German Chancellor Angela Merkel has said she will consider changes in the law to make it easier to deport migrants who commit crimes after sex attacks on women in Cologne.
The attacks on New Year’s Eve have shocked the country and sparked a debate about Germany’s open-door policy on migrants.
The police’s handling of the events has also been sharply criticised.
The head of the city police force has been suspended from his duties.
Victims described chaos as dozens of sexual assaults and robberies were carried out with little apparent response from the authorities.
Under current German laws, asylum seekers are only forcibly sent back if they have been sentenced to at least three years, and providing their lives are not at risk in their countries of origin.
Officials from Angela Merkel’s conservative Christian Democrat party are expected to propose that migrants jailed for any length of time should face deportation.
“I think there are indications that changes must happen,” Ms Merkel said.
“The interior minister and the justice minister are discussing just what we could improve,” she added.
The party leadership is holding a policy meeting in the city of Mainz on Saturday.
The identification of the attackers in Cologne as North African or Arab in appearance has caused alarm in Germany because of the influx of more than a million migrants and refugees in the past year.
Meanwhile German officials have warned that anti-immigrant groups have been trying to use the attacks to stir up hatred.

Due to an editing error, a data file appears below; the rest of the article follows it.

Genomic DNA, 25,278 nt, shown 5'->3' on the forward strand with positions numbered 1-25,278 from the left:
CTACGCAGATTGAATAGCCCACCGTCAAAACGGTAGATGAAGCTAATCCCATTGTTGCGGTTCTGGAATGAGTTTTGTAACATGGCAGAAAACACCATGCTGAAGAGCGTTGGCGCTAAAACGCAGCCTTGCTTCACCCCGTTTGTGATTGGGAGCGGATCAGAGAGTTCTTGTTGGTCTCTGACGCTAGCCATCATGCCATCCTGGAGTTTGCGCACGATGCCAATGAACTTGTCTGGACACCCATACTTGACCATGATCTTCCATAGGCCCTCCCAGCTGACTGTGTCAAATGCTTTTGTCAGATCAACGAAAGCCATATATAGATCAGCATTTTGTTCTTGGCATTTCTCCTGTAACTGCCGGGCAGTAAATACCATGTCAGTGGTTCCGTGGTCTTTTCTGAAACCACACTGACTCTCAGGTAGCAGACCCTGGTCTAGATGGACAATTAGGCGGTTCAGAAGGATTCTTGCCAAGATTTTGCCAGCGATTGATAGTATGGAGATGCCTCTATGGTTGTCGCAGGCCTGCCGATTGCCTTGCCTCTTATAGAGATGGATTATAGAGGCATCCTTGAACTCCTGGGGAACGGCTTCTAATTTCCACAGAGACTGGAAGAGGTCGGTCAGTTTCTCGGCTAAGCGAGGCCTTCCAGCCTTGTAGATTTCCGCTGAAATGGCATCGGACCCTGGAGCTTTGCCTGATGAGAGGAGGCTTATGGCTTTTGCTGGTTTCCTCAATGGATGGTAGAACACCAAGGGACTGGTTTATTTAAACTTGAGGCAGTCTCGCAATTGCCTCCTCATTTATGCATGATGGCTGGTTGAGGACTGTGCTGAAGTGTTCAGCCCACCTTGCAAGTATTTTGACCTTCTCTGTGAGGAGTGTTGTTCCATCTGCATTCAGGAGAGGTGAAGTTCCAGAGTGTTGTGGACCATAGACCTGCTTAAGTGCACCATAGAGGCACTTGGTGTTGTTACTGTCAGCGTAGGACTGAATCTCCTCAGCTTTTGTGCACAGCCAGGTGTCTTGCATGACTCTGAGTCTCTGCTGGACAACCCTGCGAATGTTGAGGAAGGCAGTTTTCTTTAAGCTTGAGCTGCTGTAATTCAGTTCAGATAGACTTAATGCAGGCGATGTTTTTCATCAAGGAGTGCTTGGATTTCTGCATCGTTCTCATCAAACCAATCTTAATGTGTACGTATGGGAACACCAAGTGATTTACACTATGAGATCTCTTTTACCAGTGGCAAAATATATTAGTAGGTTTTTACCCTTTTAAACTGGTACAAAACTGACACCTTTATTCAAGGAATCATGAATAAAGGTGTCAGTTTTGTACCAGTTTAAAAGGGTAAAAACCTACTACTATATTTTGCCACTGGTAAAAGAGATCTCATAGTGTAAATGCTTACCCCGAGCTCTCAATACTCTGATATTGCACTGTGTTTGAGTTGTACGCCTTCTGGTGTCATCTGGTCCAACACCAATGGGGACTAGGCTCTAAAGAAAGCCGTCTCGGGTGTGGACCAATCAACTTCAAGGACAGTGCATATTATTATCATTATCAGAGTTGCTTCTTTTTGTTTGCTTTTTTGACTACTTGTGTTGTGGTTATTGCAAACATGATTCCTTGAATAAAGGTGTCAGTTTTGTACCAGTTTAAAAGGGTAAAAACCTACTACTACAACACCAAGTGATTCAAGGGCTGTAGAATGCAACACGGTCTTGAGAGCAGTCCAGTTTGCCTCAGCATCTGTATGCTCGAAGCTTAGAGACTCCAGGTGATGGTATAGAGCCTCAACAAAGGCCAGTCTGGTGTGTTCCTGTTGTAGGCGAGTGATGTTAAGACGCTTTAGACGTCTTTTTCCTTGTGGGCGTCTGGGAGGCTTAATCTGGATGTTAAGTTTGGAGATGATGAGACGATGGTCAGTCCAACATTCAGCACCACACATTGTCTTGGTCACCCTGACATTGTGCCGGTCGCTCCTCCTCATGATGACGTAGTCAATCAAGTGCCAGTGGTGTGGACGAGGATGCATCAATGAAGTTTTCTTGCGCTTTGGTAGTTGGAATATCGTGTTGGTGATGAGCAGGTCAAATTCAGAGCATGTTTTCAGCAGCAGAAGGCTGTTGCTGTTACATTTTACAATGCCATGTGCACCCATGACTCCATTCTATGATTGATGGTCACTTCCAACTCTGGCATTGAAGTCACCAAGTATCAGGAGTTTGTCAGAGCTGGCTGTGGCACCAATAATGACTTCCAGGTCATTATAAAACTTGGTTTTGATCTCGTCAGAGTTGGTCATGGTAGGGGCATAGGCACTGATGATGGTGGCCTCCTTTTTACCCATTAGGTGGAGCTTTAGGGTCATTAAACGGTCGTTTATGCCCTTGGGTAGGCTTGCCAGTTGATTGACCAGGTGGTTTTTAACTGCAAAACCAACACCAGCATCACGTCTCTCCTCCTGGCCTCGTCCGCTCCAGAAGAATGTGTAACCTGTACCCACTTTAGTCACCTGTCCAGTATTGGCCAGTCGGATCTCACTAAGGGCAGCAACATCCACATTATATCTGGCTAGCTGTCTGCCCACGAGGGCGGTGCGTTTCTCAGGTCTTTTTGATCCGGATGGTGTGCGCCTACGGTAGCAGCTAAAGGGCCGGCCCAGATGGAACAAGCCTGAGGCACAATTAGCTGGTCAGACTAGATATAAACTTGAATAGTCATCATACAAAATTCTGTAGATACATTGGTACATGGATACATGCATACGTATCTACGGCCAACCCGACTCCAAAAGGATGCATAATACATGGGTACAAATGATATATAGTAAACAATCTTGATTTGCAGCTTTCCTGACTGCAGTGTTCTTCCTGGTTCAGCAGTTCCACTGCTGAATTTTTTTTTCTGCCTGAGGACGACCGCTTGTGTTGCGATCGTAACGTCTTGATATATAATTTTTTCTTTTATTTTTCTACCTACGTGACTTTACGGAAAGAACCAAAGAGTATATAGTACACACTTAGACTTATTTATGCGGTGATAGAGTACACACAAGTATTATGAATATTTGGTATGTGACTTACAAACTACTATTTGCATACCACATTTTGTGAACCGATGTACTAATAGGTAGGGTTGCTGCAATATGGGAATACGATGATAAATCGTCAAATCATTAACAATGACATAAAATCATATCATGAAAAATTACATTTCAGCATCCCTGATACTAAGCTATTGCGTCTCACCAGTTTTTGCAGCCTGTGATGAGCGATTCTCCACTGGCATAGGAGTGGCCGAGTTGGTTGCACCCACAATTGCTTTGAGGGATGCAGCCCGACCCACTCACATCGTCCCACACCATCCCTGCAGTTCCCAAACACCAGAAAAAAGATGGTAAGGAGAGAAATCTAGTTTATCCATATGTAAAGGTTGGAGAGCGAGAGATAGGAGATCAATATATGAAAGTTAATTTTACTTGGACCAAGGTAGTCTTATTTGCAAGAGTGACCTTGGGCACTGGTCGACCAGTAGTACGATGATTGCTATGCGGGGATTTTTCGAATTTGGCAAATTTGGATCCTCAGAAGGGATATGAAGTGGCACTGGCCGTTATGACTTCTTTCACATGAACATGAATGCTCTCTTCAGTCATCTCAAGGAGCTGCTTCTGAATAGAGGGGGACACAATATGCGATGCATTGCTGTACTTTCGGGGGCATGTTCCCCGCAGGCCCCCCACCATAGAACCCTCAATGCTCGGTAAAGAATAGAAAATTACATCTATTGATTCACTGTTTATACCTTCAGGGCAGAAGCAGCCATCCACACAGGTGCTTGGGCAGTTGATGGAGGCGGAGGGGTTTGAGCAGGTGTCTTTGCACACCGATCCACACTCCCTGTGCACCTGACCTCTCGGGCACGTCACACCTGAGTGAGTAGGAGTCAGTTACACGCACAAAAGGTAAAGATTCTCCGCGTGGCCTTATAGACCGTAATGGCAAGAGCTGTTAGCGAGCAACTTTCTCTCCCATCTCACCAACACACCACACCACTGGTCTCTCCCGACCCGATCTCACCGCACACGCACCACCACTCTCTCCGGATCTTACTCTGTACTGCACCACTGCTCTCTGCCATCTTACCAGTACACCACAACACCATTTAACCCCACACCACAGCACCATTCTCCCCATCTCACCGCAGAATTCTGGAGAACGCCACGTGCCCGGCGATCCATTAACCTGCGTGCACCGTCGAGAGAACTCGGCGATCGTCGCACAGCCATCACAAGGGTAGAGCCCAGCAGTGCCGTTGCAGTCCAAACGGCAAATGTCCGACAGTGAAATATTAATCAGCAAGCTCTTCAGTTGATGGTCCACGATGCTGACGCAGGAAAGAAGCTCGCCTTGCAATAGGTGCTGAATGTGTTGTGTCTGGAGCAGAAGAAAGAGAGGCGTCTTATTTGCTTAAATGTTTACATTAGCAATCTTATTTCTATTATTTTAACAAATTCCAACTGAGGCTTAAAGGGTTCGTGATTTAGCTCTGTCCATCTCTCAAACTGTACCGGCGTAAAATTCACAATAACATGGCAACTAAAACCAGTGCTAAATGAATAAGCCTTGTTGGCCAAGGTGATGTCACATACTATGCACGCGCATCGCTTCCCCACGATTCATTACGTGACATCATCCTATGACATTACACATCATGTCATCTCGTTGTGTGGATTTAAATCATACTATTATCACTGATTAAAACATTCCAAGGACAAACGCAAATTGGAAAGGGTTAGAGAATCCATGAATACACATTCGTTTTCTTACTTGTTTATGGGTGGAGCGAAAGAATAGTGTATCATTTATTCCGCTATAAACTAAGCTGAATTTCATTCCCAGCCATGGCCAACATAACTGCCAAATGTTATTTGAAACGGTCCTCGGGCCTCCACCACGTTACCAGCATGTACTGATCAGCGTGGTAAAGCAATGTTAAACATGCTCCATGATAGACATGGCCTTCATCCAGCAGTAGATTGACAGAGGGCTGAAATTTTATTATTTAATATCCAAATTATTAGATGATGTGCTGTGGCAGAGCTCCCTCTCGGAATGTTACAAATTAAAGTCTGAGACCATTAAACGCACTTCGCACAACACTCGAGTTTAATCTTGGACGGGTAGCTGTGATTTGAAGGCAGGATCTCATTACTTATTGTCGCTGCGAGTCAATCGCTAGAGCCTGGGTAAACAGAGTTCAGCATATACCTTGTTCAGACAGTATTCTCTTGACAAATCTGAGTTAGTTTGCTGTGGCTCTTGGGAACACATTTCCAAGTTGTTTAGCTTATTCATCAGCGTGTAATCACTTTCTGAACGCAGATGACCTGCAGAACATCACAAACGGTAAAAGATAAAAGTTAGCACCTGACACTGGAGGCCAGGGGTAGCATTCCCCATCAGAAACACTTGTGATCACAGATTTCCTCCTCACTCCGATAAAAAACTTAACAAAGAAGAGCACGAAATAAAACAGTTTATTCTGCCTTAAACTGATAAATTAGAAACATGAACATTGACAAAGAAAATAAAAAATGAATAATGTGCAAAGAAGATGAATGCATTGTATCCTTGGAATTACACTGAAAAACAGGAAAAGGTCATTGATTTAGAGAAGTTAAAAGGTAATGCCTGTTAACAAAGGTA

Similar attacks to those seen in Cologne were also reported in Hamburg and in Stuttgart.
The anti-immigration Pegida group has said it will hold a demonstration in Cologne on Saturday.
Police are expecting around 1,000 people to gather in front of the city’s main train station, German media reports say.
Discomfort under the surface :German media reaction
Debating rules on deporting criminals is a distraction, writes Heribert Prantl in theSueddeutsche Zeitung. The law already provides for the deportation of criminal refugees, he says – the problem is the mistakes made by the police on the night and their inability to enforce the law.
Writing in the Frankfurter Allgemeiner Zeitung, Christian Geyer largely agrees. Whether or not Syrians, Afghans and Iraqis with asylum seeker status were among the perpetrators changes nothing in the debate, he writes. The questions for the police and justice system remain the same.
And while Chancellor Merkel’s asylum policies are controversial, she doesn’t need the help of favourable police reports, he adds.
Chancellor Merkel’s friendly face is gone, writes Philipp Wittrock in Der Spiegel. The chancellor recognised that the events in Cologne had the potential to sow mistrust, divide society, and damage her political standing.
Discomfort in her own party at her welcoming asylum seekers continues to bubble under the surface, he writes.
Federal authorities say they have identified 18 asylum-seekers among 31 suspects linked to the crimes committed.
The suspects include nine Algerians, eight Moroccans, four Syrians, five Iranians, two Germans and one each from Iraq, Serbia and the US.
The state interior minister of North Rhine-Westphalia, Ralf Jaeger said on Friday that he had suspended police chief Wolfgang Albers from his duties.
He has been accused of holding back information about the attacks, in particular about the origin of the suspects.
Separately to the federal investigation focusing on what happened at the station itself, Cologne police are investigating 21 people in connection with the sexual assaults. It is not known how many of these are asylum seekers.
The state police have recorded 170 complaints of crimes, 117 of which involve sexual assault. There were two allegations of rape.
Two men, aged 16 and 23 and apparently of North African origin, arrested overnight on Thursday in connection with the sex attacks, have been released without charge, according to German media.